1. Star Trek Beyond (review here)- $59.6M
The crew of the Starship Enterprise will need to travel to far off lands for Star Trek Beyond to be a hit. The $185M film, the third in J.J. Abrams' rebooted franchise and the first directed by Justin Lin, opened with $59M plus $30M overseas, which isn't bad but considerably less than its predecessors. You'd think the 50th anniversary of the creation of 'Trek' would give it a boost, but honestly the only people who care were going to see the movie anyway. So where does the series go from here? A fourth film is already in the works so there will definitely be another, but will there be some kind of retooling? Who knows? Maybe a crossover with The Next Generation crew? Is that even possible?
2. The Secret Life of Pets- $29.3M/$260.7M
3. Ghostbusters- $21.6M/$86.8M
While the opening weekend for Paul Feig's divisive Ghostbusters relaunch wasn't great, it was good enough to have Sony talking about a sequel. And now in week two we see the film holding up fairly well, dropping 53% and earning an additional $36M overseas for a $122M haul. That brings the $144M budget within grasp, but clearly this can only be considered a modest success rather than the smash it could have been if costs were lower. Expect some re-examining of the budget whenever the Ghostbusters get called up once again.
4. Lights Out- $21.6M
James Wan keeps showing the studios how to really cultivate hit franchises without bloated budgets. The guy who practically invented the low budget horror has done it again as the producer of Lights Out, with the buzz $5M thriller opening with a robust $21.6M. Big names? Who needs 'em? Teresa Palmer is by far the most recognizable name of the bunch, or perhaps Maria Bello, but nobody comes to see these movies for the casts. The marketing was spot-on, targeting fans of The Conjuring 2 and The Purge: Election Year, two similarly small-budgeted horrors that did big business this year.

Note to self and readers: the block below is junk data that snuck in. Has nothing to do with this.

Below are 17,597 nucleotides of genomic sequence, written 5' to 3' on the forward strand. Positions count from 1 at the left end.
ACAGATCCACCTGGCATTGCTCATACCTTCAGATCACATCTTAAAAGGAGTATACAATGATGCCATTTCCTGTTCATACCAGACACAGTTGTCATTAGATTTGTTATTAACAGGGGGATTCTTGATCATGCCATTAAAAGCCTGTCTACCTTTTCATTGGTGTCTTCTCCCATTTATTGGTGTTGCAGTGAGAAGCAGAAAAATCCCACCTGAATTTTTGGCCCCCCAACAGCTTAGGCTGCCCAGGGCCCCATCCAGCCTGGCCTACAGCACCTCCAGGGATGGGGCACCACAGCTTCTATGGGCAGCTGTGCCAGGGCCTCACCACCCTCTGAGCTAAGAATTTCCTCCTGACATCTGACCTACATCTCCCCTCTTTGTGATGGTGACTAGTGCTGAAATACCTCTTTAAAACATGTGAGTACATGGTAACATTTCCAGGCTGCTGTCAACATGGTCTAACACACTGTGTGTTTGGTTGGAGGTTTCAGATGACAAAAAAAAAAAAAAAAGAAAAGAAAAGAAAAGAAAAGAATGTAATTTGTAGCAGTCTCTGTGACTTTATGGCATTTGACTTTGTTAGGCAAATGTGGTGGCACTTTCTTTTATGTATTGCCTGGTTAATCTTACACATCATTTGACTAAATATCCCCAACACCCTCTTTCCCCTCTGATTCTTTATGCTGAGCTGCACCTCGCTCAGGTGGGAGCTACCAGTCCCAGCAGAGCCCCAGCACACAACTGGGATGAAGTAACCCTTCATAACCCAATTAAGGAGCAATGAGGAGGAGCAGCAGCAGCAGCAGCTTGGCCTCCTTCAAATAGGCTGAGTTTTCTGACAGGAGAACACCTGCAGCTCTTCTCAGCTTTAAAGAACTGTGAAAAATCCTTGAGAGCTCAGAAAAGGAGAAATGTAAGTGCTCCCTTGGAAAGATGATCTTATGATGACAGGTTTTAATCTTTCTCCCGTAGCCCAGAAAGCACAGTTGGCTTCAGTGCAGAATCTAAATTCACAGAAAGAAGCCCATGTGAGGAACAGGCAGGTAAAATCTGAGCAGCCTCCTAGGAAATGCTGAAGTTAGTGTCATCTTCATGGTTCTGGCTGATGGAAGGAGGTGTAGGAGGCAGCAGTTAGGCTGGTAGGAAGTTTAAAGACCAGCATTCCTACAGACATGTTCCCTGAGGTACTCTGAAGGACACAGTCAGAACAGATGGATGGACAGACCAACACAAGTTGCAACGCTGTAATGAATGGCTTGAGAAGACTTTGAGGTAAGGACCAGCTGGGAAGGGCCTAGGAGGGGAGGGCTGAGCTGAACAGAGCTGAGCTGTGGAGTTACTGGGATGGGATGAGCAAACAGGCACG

5. Ice Age: Collision Course (review here)- $21M
This summer's bout with sequel-itis continues with Ice Age: Collision Course, the fifth movie in the popular prehistoric franchise. The film opened with $21M which is way down from the previous ones, no surprise, but it's always been overseas where the money is made. The last two movies have scored more than $860M each, the vast majority of it from overseas, and that is the case this time as well with $134M already earned. At the rate it's going we'll be able to name Ice Age the highest-grossing animated franchise ever, supplanting Shrek.
6. Finding Dory- $7.2/$460.1M
7. The Legend of Tarzan- $6.4M/$115.8M
8. Mike and Dave Need Wedding Dates- $4.4M/$40.3M
9. Hillary's America- $3.7M/$3.79M
10. The Infiltrator- $3.2/$12.2M